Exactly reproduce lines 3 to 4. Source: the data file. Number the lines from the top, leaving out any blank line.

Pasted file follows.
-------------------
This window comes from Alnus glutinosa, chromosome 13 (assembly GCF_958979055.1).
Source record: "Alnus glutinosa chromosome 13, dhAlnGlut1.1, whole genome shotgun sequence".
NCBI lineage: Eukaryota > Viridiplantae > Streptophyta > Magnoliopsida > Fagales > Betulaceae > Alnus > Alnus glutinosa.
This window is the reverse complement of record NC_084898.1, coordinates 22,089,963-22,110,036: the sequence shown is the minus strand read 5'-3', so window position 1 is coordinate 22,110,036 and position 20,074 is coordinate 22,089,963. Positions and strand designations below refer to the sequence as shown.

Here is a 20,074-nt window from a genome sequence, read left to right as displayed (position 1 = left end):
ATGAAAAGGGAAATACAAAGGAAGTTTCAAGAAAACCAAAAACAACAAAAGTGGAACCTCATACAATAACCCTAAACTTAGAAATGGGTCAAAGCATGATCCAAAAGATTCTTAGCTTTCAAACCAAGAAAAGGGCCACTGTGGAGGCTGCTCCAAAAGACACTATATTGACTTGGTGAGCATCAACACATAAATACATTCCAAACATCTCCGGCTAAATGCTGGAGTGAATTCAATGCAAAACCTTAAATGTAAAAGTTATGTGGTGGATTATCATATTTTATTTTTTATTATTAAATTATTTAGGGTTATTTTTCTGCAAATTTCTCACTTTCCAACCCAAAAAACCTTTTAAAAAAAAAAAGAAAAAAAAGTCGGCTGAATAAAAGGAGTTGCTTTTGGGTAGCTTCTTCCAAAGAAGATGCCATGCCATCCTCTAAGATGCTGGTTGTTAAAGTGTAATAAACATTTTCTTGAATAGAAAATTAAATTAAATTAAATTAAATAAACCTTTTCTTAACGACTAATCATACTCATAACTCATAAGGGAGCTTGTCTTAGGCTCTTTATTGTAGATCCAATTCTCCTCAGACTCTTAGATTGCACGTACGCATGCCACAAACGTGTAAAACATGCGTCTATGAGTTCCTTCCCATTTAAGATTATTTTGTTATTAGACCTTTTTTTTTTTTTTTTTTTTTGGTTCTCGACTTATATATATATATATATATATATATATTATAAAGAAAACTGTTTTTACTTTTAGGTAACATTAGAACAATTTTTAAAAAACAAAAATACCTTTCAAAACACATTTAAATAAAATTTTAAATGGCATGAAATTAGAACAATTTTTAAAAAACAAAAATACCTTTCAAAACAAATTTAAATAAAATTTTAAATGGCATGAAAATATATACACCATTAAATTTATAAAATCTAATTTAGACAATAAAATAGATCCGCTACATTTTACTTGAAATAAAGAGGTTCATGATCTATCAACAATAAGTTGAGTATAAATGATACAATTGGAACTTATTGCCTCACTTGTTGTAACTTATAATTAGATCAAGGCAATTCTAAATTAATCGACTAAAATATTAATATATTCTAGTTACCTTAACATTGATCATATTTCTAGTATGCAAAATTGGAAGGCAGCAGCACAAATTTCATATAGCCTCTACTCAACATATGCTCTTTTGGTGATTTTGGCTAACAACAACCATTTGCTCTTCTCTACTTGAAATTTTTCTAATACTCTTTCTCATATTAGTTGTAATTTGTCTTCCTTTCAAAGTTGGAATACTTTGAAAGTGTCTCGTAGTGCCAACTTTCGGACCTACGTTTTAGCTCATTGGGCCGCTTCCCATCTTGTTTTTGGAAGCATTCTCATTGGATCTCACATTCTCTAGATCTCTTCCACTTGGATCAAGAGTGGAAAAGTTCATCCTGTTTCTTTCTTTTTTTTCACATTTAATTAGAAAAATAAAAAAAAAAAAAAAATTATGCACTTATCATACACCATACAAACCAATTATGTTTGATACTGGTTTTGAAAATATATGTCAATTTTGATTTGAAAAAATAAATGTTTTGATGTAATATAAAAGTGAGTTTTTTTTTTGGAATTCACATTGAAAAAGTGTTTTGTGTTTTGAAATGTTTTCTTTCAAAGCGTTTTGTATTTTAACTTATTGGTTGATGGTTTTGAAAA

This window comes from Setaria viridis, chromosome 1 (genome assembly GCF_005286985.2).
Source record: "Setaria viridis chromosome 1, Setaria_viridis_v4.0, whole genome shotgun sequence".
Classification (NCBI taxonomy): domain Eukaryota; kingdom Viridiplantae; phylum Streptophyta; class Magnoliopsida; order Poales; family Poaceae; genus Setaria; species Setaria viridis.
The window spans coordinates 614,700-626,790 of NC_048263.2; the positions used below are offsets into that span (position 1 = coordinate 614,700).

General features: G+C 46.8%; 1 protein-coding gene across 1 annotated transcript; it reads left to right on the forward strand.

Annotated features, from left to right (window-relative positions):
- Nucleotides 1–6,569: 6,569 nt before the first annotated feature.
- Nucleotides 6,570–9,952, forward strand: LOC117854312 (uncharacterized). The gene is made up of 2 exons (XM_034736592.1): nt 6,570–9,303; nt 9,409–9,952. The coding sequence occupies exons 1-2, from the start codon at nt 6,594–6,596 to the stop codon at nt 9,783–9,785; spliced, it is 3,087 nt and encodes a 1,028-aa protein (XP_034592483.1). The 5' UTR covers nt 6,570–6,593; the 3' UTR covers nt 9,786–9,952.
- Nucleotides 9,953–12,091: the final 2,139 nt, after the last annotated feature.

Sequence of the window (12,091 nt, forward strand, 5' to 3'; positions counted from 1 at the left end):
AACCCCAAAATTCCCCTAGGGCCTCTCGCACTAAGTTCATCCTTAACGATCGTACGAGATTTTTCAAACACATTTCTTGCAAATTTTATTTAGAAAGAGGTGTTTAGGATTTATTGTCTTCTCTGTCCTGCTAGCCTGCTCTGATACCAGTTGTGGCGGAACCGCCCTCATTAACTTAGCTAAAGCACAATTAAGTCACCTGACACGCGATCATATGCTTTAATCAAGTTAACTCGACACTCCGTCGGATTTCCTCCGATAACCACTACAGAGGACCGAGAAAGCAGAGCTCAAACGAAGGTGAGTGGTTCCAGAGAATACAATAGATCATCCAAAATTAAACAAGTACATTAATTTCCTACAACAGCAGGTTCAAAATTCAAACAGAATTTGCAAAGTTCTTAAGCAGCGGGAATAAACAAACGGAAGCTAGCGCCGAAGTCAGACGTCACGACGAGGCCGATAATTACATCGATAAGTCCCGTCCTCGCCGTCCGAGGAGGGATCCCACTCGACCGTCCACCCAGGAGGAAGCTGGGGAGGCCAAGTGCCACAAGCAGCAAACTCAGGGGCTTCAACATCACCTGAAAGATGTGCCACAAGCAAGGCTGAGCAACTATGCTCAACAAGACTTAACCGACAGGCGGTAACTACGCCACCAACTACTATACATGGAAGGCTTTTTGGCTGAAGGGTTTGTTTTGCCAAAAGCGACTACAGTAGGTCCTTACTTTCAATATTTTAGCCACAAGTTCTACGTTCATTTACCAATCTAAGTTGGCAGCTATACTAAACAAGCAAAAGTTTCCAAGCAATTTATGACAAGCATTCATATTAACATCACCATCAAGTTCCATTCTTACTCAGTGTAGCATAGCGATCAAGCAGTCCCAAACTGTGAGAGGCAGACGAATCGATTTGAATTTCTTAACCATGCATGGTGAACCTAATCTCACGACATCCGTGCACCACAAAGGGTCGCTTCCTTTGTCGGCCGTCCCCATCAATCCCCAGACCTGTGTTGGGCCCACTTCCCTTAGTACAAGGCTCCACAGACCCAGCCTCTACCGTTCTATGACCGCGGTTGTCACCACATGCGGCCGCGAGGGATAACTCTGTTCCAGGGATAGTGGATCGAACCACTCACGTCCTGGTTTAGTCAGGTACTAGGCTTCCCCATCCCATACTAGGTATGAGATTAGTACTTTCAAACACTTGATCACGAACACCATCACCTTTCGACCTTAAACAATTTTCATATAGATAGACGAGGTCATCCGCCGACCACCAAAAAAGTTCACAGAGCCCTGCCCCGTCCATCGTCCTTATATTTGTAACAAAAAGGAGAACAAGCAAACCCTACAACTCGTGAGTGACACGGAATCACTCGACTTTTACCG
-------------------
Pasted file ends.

NCBI lineage: Eukaryota > Viridiplantae > Streptophyta > Magnoliopsida > Fagales > Betulaceae > Alnus > Alnus glutinosa.
This window is the reverse complement of record NC_084898.1, coordinates 22,089,963-22,110,036: the sequence shown is the minus strand read 5'-3', so window position 1 is coordinate 22,110,036 and position 20,074 is coordinate 22,089,963. Positions and strand designations below refer to the sequence as shown.